Neil Turner's Blog

Blogging about technology and randomness since 2002


Screenshot of SiteAdvisor

SiteAdvisor is a browser extension for Firefox and Internet Explorer which enables you to check how safe a web site is. It cross-references the domain of the web site you are viewing with a database on the SiteAdvisor web site and then notifies you of its score.

With the extension installed, a button appears in your toolbar (IE) or status bar (Firefox) which changes colour depending on how safe the site is. Sites that have passed its automated tests are green, sites which you may potentially have issues with are yellow and sites which have confirmed issues are red. These may be sites with lots of popups or that try to install spyware. Sites may also appear grey if they have yet to be checked. Clicking on the button lets you view a more detailed report that says which factors lead SiteAdvisor to give the site its rating.

It also overlays Google search results, by putting marks beside each site. As you can see in the screenshot, I did a search for a popular spyware-free file sharing client and several of the sites had red marks, mostly for being fake sites wanting money for software that is actually free. Many of those were sponsored listings, which is a bit scary.

It looks like quite a useful extension and probably one I would keep. I don’t tend to browse dodgy sites but it’s better to be safe than sorry. I would, however, have liked the ability to move the button to my toolbar instead of the status bar, as I already have Adblock, Greasemonkey and mozCC there so it gets a bit full from time to time.

SiteAdvisor is owned by McAfee so it’s not some random company that is providing the service, and their privacy policy is very strict. It’s currently free but may charge in future.

Update: The extension has now been updated and is now fully branded as being part of McAfee. It also means that the SiteAdvisor button in the status bar is even bigger now, and you still can’t move it. πŸ™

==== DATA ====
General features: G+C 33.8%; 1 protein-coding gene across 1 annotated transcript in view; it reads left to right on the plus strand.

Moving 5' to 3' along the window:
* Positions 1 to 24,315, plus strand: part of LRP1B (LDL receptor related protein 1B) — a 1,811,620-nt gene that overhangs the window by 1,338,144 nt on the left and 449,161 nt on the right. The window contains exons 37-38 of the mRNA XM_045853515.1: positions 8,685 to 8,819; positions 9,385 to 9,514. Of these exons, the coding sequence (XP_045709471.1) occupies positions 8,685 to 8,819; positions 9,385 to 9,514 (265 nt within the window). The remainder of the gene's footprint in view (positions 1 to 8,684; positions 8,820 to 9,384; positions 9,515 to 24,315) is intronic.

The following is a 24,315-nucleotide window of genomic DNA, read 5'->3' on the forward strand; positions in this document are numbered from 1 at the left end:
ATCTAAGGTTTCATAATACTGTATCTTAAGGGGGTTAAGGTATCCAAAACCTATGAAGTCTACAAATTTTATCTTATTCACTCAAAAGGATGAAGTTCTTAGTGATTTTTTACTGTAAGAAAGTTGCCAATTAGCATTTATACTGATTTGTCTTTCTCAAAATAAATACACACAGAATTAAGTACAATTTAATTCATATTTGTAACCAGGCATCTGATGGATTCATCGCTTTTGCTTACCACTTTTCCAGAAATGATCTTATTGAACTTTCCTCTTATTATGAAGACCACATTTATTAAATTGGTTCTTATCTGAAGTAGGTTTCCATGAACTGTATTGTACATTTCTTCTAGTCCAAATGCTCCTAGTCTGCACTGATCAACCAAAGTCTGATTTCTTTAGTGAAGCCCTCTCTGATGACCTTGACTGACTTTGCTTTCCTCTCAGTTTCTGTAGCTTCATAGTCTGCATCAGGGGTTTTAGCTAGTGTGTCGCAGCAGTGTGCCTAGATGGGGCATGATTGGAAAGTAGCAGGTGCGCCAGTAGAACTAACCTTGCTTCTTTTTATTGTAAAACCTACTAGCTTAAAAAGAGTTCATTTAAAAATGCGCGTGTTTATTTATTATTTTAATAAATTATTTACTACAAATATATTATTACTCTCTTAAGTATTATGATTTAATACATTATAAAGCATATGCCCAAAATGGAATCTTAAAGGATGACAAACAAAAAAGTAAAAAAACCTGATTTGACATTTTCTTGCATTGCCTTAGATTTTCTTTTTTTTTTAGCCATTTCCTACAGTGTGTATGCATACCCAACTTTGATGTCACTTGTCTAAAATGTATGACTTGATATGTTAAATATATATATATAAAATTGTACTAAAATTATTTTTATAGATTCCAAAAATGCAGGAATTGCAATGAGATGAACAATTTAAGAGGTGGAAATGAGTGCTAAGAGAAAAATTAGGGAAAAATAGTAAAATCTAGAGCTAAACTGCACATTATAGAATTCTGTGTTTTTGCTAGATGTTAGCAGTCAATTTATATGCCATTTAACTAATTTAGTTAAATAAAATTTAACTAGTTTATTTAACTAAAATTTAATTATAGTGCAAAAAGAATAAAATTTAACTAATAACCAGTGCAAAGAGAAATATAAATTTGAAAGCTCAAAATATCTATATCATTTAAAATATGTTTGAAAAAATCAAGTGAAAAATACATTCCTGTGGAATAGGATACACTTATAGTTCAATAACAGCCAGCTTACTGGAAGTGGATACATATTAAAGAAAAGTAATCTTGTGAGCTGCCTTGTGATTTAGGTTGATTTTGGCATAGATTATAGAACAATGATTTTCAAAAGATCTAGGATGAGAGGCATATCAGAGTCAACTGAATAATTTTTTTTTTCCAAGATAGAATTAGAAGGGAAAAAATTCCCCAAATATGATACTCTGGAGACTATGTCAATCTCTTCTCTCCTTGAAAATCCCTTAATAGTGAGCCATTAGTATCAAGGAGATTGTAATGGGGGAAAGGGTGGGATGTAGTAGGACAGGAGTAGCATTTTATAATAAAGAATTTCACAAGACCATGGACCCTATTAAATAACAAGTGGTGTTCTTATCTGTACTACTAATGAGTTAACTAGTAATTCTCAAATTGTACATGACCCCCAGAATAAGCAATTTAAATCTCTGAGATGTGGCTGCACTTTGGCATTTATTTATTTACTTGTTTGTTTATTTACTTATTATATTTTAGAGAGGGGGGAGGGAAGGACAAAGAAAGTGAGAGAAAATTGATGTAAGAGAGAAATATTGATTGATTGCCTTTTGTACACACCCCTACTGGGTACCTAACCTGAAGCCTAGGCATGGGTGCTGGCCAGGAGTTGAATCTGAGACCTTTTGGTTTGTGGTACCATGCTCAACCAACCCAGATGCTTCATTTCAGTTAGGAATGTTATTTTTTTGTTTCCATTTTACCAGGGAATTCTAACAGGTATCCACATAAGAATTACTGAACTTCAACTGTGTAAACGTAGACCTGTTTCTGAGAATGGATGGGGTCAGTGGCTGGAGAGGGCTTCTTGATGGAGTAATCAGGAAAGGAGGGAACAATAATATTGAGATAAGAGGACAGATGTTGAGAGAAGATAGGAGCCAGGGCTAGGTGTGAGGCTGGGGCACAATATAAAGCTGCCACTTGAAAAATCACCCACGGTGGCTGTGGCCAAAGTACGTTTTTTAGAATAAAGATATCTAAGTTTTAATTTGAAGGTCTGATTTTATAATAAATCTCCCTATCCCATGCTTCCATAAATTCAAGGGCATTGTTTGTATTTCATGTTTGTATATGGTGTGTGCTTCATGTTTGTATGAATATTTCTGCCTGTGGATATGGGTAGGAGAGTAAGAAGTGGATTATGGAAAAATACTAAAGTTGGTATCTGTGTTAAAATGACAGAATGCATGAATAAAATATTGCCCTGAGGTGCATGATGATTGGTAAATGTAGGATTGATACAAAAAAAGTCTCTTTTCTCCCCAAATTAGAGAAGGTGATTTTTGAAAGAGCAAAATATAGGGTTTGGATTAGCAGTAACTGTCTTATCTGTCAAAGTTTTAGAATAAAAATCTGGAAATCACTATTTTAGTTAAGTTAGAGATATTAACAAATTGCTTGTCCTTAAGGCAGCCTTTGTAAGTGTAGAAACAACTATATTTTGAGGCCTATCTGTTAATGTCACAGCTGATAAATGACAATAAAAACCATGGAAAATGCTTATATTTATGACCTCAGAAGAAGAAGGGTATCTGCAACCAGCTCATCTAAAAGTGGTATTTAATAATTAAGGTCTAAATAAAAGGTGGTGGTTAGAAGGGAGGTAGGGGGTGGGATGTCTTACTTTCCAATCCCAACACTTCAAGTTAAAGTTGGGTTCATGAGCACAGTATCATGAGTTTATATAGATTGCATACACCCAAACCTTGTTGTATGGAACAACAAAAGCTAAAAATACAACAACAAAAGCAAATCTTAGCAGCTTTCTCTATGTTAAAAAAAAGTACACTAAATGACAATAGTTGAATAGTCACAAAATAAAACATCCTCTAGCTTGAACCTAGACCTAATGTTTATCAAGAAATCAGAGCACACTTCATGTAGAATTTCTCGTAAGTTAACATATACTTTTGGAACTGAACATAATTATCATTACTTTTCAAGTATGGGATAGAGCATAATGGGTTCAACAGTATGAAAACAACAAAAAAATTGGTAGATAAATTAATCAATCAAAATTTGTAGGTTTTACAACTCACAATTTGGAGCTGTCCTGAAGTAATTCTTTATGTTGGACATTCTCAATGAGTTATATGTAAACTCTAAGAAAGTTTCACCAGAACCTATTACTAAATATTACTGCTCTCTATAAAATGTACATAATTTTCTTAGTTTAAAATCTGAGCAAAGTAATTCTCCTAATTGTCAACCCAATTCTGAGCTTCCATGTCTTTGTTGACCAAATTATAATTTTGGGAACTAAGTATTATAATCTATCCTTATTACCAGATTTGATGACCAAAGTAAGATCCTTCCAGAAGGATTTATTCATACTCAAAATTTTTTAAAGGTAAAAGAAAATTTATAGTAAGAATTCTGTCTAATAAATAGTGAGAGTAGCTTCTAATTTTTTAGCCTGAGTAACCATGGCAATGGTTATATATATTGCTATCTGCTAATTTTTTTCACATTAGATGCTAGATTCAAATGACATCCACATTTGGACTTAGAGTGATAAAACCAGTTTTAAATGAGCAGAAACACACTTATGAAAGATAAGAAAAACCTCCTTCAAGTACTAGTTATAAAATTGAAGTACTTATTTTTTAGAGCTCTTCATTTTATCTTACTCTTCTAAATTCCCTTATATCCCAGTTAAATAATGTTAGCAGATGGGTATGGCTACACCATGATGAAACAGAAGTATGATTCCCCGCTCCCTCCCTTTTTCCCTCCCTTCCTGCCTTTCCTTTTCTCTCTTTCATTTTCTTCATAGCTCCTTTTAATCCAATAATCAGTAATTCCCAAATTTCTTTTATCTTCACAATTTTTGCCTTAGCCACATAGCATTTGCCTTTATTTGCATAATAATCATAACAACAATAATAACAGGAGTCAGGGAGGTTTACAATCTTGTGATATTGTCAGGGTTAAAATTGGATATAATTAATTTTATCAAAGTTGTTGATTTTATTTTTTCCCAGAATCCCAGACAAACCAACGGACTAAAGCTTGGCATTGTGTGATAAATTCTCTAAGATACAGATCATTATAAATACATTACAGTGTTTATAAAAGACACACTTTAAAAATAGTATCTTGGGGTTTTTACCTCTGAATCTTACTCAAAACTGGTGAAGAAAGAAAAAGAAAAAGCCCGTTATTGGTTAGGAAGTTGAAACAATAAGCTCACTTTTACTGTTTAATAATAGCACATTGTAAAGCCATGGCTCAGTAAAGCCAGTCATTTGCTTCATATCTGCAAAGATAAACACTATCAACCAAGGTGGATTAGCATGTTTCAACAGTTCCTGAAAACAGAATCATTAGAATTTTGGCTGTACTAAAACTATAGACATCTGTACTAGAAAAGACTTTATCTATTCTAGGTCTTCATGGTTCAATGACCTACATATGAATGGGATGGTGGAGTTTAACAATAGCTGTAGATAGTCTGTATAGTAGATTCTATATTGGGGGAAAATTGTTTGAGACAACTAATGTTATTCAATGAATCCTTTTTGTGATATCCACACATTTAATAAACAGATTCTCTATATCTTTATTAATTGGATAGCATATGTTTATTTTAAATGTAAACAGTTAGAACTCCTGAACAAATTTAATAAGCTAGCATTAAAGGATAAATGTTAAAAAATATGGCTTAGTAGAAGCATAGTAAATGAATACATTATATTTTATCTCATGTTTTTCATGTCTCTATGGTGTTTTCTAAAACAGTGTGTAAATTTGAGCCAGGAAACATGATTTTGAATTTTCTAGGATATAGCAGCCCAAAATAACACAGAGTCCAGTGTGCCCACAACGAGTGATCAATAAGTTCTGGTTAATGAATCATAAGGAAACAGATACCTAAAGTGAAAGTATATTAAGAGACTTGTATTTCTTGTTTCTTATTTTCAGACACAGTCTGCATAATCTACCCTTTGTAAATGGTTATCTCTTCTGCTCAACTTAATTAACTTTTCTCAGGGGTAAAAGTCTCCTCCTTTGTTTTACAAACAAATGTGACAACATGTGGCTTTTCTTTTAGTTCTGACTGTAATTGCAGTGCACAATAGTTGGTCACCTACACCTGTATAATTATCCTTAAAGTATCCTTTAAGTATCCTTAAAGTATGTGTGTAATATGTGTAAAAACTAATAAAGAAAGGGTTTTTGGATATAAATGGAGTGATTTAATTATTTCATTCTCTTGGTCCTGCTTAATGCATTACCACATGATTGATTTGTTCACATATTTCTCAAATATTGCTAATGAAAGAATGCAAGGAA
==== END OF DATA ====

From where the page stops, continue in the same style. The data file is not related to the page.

1. In general won’t most web browsing be either known-sites or search engine results? I’m fairly sure you could write a greasemonky script to use the siteadvisor data on search-results for any searchengine, which would a) free up statusbar space and b) let you carry on using something other than google.

  2. A true g33k just knows πŸ˜€

    • Joe – well yeah, and a true geek just runs Lynx on *nix as well so it’s very difficult to launch popups or spyware attacks.

  3. Apparently my blog is “free from annoyances” and has “some users”… good to know! πŸ™‚

  4. SiteAdvisor

    Ik kom via de Blogupdates bij Neil's World. Daar wordt een interessante extensie belicht: SiteAdvisor.Ik ga deze eens testen. Later wellicht meer.

  5. I’ve been using siteadvisor for a while and I think it’s great. I don’t really need it myself, but I would definately recommend it to less web-savvy people.

  6. People with even some experience on the net should not need such things, but it might come in handy sometimes.

  7. As a desktop wallpaper addict, it’s nice to have SiteAdvisor available to tell me which wallpaper sites are good and which are laden with junk. I was also pleased to see that my two favorite e-card sites are both rated well.

  8. I installed this when I read about it on here. It works pretty well. I found one site that turned up orange and they said that if you enter your email then you’ll end up getting spammed (loan site). Fair enough.
    I deliberately went to a phishing site when I got one of those dodgy Paypal emails – it only showed grey, so they were obviously unaware of it at that time – looks like there’s always going to be a time-lag when these things turn up before the site is tested.
    Also, my site was tested and came up with two annoyances – third party cookies from scripts I’d installed from 43things/43places. I’ve removed those now.
    It’s a handy thing to have though πŸ™‚